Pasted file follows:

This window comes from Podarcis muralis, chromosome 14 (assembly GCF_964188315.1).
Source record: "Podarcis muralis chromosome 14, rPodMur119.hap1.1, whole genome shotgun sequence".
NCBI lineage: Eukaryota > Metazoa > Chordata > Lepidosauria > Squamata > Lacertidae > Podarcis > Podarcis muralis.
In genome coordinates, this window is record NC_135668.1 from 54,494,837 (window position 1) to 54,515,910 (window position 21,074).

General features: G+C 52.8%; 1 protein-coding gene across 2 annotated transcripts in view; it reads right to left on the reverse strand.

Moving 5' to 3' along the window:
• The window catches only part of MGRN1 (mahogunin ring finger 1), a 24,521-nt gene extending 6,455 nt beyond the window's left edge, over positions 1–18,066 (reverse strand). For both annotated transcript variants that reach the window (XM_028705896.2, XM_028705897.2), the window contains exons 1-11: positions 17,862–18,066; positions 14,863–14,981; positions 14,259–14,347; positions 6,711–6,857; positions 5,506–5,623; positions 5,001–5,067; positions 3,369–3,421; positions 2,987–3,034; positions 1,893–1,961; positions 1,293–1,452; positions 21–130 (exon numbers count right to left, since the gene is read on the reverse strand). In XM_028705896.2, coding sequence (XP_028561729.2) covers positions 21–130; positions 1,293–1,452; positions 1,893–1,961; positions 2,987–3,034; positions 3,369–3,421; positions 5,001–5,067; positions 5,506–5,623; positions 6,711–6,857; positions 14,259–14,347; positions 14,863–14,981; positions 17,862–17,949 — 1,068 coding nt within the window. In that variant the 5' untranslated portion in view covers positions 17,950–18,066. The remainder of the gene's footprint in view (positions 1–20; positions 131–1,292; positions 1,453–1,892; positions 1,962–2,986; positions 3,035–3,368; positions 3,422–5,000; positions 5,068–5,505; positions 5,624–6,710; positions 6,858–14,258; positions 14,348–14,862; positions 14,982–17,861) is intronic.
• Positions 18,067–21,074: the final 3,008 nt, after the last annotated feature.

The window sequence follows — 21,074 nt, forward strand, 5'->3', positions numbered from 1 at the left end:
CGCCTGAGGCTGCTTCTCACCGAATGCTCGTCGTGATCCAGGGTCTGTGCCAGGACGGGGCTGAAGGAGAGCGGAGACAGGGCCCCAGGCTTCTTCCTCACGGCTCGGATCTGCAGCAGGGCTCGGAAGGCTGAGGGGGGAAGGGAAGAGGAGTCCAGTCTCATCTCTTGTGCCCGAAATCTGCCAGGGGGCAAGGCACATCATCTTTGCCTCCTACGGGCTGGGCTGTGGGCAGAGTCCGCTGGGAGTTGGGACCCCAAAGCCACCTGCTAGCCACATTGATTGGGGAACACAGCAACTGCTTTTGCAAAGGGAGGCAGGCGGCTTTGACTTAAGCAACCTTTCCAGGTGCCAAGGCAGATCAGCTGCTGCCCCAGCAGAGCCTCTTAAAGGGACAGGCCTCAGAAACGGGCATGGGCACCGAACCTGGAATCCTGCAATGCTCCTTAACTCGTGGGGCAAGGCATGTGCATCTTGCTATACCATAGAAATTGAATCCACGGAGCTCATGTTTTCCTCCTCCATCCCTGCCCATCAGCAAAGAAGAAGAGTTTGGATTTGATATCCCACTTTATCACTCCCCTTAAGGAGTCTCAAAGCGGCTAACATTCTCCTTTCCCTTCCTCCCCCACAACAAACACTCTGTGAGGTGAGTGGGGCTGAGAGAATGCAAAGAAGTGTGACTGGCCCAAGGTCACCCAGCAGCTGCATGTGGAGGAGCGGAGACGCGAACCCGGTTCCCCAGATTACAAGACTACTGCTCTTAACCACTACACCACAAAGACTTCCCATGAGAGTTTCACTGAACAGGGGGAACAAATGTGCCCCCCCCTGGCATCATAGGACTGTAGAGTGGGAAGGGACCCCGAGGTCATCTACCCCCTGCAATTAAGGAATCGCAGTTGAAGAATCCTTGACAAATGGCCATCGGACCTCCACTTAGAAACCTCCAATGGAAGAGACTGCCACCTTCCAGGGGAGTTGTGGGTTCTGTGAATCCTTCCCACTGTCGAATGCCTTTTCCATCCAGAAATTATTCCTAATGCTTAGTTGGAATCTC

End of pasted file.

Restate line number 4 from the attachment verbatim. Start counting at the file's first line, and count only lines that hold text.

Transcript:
In genome coordinates, this window is record NC_135668.1 from 54,494,837 (window position 1) to 54,515,910 (window position 21,074).